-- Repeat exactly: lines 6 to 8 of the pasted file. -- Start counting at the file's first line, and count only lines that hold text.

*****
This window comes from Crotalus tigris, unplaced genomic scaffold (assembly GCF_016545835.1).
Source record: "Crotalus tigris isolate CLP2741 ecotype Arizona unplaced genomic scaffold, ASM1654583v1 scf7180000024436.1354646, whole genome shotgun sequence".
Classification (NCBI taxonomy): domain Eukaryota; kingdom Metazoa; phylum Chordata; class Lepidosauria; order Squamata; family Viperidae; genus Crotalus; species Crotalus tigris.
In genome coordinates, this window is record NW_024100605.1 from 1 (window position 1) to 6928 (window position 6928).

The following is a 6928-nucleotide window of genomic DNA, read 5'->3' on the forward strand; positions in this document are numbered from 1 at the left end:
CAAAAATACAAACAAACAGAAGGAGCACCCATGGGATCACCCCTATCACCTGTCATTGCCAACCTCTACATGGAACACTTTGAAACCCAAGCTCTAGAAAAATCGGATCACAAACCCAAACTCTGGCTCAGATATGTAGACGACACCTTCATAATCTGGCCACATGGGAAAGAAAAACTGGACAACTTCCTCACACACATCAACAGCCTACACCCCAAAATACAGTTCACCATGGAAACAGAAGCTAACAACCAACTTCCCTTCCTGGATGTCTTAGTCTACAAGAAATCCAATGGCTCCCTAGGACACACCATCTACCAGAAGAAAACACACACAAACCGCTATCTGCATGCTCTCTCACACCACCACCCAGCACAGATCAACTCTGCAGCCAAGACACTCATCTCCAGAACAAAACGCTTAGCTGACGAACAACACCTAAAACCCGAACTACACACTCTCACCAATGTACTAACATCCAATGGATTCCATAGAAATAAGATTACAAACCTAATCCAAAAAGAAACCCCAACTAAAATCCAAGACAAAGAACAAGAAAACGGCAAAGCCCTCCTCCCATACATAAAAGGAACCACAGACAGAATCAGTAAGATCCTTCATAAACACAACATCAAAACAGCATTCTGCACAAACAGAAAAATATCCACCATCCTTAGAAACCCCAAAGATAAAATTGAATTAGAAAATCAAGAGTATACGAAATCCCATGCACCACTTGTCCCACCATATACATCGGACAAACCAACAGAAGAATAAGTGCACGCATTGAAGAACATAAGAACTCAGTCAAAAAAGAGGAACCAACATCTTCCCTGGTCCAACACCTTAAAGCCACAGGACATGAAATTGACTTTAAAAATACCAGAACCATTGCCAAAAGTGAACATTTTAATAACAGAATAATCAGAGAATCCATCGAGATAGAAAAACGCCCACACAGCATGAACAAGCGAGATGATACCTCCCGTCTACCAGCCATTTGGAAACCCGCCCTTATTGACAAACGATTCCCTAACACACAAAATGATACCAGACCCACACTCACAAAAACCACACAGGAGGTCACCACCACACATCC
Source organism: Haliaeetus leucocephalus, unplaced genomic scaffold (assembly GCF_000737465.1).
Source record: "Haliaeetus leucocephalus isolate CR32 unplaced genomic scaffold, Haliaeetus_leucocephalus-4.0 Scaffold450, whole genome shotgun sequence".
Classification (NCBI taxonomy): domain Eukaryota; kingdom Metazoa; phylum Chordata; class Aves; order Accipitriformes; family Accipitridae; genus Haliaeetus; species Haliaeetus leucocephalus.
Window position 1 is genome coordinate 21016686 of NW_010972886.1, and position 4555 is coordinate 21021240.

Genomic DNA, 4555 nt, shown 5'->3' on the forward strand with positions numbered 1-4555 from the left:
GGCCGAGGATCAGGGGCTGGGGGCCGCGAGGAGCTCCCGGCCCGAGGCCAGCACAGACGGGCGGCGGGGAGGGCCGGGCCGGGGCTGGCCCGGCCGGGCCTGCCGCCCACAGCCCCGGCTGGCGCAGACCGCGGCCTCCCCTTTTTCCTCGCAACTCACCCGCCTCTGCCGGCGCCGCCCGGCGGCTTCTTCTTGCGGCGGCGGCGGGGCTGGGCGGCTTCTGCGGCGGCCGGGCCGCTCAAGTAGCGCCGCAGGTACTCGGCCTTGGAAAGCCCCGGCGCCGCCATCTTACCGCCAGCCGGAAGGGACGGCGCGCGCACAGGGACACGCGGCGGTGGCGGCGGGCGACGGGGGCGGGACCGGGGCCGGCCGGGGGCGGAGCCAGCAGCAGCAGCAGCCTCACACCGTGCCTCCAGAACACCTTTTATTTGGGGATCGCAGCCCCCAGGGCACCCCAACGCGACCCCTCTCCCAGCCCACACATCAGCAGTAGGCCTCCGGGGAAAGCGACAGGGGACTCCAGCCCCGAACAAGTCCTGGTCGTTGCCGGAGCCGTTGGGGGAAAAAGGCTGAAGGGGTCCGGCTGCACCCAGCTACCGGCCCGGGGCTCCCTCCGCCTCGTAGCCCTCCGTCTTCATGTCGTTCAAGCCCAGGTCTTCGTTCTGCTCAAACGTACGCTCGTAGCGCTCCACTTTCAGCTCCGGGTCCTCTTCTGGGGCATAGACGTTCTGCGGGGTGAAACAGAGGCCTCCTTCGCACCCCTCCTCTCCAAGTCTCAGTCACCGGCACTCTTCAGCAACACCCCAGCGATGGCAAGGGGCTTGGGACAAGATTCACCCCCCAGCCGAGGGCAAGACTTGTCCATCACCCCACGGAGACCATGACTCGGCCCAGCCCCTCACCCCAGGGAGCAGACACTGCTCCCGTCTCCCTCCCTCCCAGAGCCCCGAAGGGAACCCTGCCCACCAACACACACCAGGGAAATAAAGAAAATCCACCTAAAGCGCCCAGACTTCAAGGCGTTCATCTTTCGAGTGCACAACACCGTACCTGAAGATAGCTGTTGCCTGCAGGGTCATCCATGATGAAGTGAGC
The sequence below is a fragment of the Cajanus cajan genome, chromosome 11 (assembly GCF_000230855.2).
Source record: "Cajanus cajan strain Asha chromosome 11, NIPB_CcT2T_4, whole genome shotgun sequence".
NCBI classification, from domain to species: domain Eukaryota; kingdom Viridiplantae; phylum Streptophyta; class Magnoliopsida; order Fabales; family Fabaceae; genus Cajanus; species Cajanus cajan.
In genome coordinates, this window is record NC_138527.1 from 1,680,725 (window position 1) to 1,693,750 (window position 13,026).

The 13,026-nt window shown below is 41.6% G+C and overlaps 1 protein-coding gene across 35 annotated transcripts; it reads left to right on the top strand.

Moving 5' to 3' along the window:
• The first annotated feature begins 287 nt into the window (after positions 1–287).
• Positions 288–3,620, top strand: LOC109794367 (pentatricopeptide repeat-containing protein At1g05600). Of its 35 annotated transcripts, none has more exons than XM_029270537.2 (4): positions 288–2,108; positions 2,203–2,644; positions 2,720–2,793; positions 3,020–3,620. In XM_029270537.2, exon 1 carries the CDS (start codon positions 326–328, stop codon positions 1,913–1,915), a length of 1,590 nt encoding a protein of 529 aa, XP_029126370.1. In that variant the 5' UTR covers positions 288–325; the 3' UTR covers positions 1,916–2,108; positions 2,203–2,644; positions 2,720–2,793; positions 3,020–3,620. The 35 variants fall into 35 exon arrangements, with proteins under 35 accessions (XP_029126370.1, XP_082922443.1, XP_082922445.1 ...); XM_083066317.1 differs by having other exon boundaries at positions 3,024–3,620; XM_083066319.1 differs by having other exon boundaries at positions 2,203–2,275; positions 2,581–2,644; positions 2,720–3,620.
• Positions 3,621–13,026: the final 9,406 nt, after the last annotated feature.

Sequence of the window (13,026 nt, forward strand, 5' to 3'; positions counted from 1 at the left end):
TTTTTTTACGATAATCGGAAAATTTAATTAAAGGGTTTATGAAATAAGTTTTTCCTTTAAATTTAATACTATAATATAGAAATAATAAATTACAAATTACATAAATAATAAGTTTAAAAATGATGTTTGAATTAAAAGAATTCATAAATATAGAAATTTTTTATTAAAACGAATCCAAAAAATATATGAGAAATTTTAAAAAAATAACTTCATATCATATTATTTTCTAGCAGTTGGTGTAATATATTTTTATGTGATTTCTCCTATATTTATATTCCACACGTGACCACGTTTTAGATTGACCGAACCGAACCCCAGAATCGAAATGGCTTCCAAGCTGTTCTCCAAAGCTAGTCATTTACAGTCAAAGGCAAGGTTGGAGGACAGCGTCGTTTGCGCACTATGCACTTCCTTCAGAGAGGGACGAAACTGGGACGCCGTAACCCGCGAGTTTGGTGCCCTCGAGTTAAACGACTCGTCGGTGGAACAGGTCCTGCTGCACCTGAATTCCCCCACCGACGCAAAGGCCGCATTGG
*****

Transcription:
CAAAAATACAAACAAACAGAAGGAGCACCCATGGGATCACCCCTATCACCTGTCATTGCCAACCTCTACATGGAACACTTTGAAACCCAAGCTCTAGAAAAATCGGATCACAAACCCAAACTCTGGCTCAGATATGTAGACGACACCTTCATAATCTGGCCACATGGGAAAGAAAAACTGGACAACTTCCTCACACACATCAACAGCCTACACCCCAAAATACAGTTCACCATGGAAACAGAAGCTAACAACCAACTTCCCTTCCTGGATGTCTTAGTCTACAAGAAATCCAATGGCTCCCTAGGACACACCATCTACCAGAAGAAAACACACACAAACCGCTATCTGCATGCTCTCTCACACCACCACCCAGCACAGATCAACTCTGCAGCCAAGACACTCATCTCCAGAACAAAACGCTTAGCTGACGAACAACACCTAAAACCCGAACTACACACTCTCACCAATGTACTAACATCCAATGGATTCCATAGAAATAAGATTACAAACCTAATCCAAAAAGAAACCCCAACTAAAATCCAAGACAAAGAACAAGAAAACGGCAAAGCCCTCCTCCCATACATAAAAGGAACCACAGACAGAATCAGTAAGATCCTTCATAAACACAACATCAAAACAGCATTCTGCACAAACAGAAAAATATCCACCATCCTTAGAAACCCCAAAGATAAAATTGAATTAGAAAATCAAGAGTATACGAAATCCCATGCACCACTTGTCCCACCATATACATCGGACAAACCAACAGAAGAATAAGTGCACGCATTGAAGAACATAAGAACTCAGTCAAAAAAGAGGAACCAACATCTTCCCTGGTCCAACACCTTAAAGCCACAGGACATGAAATTGACTTTAAAAATACCAGAACCATTGCCAAAAGTGAACATTTTAATAACAGAATAATCAGAGAATCCATCGAGATAGAAAAACGCCCACACAGCATGAACAAGCGAGATGATACCTCCCGTCTACCAGCCATTTGGAAACCCGCCCTTATTGACAAACGATTCCCTAACACACAAAATGATACCAGACCCACACTCACAAAAACCACACAGGAGGTCACCACCACACATCC
Source organism: Haliaeetus leucocephalus, unplaced genomic scaffold (assembly GCF_000737465.1).
Source record: "Haliaeetus leucocephalus isolate CR32 unplaced genomic scaffold, Haliaeetus_leucocephalus-4.0 Scaffold450, whole genome shotgun sequence".